In the ever-evolving landscape of American television, the measure of progress in race relations often finds expression in who graces the living rooms of White Americans. To be Black and featured on TV, familiar enough to be addressed on a first-name basis by White viewers, has historically been a testament to trustworthiness. From the iconic Julia, J.J., Cliff, Olivia, Annalise to Dre, these figures have shaped the narrative of Black experiences on the small screen over the last half-century.
In the insightful exploration presented in “Black TV: Five Decades of Groundbreaking Television From Soul Train to Black-ish and Beyond” by Washington Post pop culture writer Bethonie Butler, the focus is not solely on how Black TV transformed America (although it undeniably did), but rather on narratives that unapologetically “center Black people and their experiences” without being tethered to the influence of white characters.
The timing of “Black TV” coincides with what can be considered a victory lap for Black storytellers. The success stories of creators like Shonda Rhimes, Donald Glover, Quinta Brunson, and Kenya Barris underscore the shift in focus towards the voices of those behind the scenes. Butler skillfully navigates through the pivotal moments in the history of Black TV, emphasizing the significance of creators and producers who breathed life into Black narratives on television.
The journey commences with “Julia,” a groundbreaking series that debuted in 1968 with Diahann Carroll in the titular role. Before “Julia,” television had often leaned on stereotypes or portrayed Black characters as mere servants in shows like “Amos ‘n’ Andy” and “Beulah.” Butler delves into the timeless dance between White producers, network executives, and their attempts to define what they perceived as authentic Blackness.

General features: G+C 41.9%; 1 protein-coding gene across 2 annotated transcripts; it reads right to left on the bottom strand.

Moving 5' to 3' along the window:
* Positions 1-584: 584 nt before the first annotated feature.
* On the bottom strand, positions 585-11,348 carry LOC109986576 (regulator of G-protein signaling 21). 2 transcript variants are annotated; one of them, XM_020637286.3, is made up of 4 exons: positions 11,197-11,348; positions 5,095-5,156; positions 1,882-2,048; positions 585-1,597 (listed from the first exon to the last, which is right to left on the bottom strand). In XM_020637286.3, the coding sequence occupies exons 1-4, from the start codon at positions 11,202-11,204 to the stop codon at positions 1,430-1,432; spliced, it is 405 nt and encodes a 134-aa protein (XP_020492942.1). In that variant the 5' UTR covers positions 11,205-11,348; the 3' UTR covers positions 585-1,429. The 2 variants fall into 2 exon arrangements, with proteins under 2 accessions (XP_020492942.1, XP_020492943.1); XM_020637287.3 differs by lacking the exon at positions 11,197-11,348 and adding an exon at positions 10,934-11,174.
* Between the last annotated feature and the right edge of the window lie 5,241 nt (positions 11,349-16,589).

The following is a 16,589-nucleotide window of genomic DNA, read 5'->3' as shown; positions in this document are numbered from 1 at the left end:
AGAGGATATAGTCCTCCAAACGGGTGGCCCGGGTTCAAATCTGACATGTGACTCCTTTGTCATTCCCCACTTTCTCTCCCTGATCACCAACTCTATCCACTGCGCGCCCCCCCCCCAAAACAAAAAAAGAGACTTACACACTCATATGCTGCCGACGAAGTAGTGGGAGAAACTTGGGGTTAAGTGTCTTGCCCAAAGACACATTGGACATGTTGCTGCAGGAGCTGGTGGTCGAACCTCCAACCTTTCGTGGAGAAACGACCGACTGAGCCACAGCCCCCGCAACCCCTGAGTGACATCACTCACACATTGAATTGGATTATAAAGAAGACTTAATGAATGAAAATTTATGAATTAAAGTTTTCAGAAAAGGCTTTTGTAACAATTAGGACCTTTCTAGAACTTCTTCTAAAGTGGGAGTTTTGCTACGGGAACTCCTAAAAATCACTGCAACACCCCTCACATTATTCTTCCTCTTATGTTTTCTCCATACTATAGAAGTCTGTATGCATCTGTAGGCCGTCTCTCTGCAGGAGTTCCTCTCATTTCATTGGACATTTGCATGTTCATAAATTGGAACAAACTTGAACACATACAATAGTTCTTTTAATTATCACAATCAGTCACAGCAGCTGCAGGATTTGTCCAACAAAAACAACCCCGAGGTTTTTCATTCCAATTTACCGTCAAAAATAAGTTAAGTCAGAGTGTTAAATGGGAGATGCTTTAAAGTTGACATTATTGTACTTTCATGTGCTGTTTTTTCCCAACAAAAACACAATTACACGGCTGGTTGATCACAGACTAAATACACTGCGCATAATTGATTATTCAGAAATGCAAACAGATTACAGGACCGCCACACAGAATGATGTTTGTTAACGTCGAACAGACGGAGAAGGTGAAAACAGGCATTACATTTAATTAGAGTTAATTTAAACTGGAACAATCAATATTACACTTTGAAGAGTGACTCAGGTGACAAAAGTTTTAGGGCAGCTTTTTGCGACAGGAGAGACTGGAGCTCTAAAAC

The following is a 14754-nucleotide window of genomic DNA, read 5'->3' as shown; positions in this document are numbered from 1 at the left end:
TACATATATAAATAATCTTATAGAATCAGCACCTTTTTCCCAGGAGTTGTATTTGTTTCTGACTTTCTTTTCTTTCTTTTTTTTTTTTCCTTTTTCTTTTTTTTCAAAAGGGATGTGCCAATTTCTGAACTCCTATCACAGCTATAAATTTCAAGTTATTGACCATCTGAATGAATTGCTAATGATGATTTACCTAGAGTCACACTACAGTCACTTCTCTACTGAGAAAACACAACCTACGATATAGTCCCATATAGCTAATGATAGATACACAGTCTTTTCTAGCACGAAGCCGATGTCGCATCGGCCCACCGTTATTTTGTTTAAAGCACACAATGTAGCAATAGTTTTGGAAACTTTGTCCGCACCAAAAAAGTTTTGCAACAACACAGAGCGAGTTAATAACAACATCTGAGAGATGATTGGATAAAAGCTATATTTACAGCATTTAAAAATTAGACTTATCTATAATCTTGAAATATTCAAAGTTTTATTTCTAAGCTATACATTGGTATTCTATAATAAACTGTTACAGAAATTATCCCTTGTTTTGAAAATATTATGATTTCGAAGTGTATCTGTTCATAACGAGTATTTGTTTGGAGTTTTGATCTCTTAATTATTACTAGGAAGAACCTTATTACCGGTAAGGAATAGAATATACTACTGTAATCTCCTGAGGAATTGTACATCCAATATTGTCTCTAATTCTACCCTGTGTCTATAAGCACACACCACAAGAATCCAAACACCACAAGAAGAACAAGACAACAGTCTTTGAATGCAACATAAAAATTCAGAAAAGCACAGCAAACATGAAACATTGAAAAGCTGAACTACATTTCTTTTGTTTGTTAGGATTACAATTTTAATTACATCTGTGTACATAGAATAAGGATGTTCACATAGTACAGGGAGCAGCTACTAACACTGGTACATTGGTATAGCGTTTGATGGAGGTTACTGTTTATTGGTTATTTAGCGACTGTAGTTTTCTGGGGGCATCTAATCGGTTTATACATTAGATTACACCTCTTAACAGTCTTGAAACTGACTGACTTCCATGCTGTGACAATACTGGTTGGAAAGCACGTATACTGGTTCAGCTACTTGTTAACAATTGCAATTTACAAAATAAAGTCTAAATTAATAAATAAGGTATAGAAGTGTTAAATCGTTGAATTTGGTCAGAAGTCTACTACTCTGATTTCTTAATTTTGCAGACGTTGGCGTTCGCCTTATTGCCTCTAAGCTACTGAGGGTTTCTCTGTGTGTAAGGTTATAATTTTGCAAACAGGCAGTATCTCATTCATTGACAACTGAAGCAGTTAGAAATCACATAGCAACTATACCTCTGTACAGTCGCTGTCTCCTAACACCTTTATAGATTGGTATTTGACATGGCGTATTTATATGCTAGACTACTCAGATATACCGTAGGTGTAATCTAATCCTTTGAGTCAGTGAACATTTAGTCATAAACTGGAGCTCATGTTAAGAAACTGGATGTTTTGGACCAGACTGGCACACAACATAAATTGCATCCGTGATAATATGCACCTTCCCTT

The narrative extends to the influential comedian Redd Foxx, celebrated for his generosity on “The Tonight Show” in 1965, where his endorsement of Flip Wilson catapulted Wilson to A-list status. Foxx, in turn, leveraged his platform to advocate for other talents like Richard Pryor and Paul Mooney, shaping the landscape for shows like “Sanford and Son.”
Pryor, a pivotal figure in Black comedy, hosted “Saturday Night Live” during its inaugural season, leading to the creation of “The Richard Pryor Show” in 1977. Despite its brief run, the impact was enduring, paving the way for future shows like “In Living Color,” “Def Comedy Jam,” and “Chappelle’s Show.”
The ethical practices of Black Hollywood, reflected in the cast of groundbreaking sitcoms like “Sanford and Son,” “Good Times,” and “The Jeffersons,” changed how race was discussed on television. However, as Butler reveals, Hollywood did not always reciprocate the same level of respect, with legal battles, such as Eric Monte’s lawsuit against the creators of “Good Times,” exemplifying the challenges faced by Black creators.
While recent successes like “Scandal,” “How to Get Away With Murder,” and “Empire” dominate the television landscape, Butler urges us not to forget the struggles faced by Black dramatic actors in earlier years. Despite the monumental success of “Roots” in 1977, featuring an exceptional cast, the hiring landscape for Black actors did not witness the anticipated shift.
The turning point arrived in 1984 with “The Cosby Show,” heralding a new era for Black family life sitcoms. Following its success, shows like “The Fresh Prince of Bel-Air,” “Family Matters,” “Moesha,” and “Living Single” further solidified the presence of Black characters on television.
As “Black TV” takes us on a journey through these transformative decades, it prompts reflection on the strides made and challenges faced by Black creators and actors in reshaping the landscape of American television.